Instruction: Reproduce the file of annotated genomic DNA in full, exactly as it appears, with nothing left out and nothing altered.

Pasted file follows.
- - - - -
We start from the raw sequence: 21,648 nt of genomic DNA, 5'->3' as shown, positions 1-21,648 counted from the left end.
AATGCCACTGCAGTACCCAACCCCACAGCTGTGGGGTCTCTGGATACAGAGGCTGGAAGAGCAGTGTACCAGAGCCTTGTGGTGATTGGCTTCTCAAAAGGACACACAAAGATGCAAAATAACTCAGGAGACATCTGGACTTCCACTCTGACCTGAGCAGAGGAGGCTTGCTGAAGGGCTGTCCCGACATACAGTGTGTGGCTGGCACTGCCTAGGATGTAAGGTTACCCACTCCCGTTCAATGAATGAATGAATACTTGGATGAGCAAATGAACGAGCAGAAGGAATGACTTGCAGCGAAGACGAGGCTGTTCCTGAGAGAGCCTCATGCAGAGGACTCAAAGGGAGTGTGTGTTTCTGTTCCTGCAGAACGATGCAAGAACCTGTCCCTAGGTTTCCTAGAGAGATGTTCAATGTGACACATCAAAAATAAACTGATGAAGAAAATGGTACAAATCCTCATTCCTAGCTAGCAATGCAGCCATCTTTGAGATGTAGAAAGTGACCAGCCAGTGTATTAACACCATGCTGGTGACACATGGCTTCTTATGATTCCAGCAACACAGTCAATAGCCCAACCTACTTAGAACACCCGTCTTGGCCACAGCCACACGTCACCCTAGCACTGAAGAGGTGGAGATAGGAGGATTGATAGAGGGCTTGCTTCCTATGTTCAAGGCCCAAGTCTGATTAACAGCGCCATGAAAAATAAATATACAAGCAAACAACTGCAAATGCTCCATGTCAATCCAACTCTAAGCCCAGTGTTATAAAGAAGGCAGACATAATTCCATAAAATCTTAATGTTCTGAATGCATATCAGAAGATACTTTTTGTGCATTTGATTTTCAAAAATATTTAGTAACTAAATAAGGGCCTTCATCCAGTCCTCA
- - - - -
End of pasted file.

We start from the raw sequence: 21,648 nt of genomic DNA, 5'->3' as shown, positions 1-21,648 counted from the left end.
AATGCCACTGCAGTACCCAACCCCACAGCTGTGGGGTCTCTGGATACAGAGGCTGGAAGAGCAGTGTACCAGAGCCTTGTGGTGATTGGCTTCTCAAAAGGACACACAAAGATGCAAAATAACTCAGGAGACATCTGGACTTCCACTCTGACCTGAGCAGAGGAGGCTTGCTGAAGGGCTGTCCCGACATACAGTGTGTGGCTGGCACTGCCTAGGATGTAAGGTTACCCACTCCCGTTCAATGAATGAATGAATACTTGGATGAGCAAATGAACGAGCAGAAGGAATGACTTGCAGCGAAGACGAGGCTGTTCCTGAGAGAGCCTCATGCAGAGGACTCAAAGGGAGTGTGTGTTTCTGTTCCTGCAGAACGATGCAAGAACCTGTCCCTAGGTTTCCTAGAGAGATGTTCAATGTGACACATCAAAAATAAACTGATGAAGAAAATGGTACAAATCCTCATTCCTAGCTAGCAATGCAGCCATCTTTGAGATGTAGAAAGTGACCAGCCAGTGTATTAACACCATGCTGGTGACACATGGCTTCTTATGATTCCAGCAACACAGTCAATAGCCCAACCTACTTAGAACACCCGTCTTGGCCACAGCCACACGTCACCCTAGCACTGAAGAGGTGGAGATAGGAGGATTGATAGAGGGCTTGCTTCCTATGTTCAAGGCCCAAGTCTGATTAACAGCGCCATGAAAAATAAATATACAAGCAAACAACTGCAAATGCTCCATGTCAATCCAACTCTAAGCCCAGTGTTATAAAGAAGGCAGACATAATTCCATAAAATCTTAATGTTCTGAATGCATATCAGAAGATACTTTTTGTGCATTTGATTTTCAAAAATATTTAGTAACTAAATAAGGGCCTTCATCCAGTCCTCA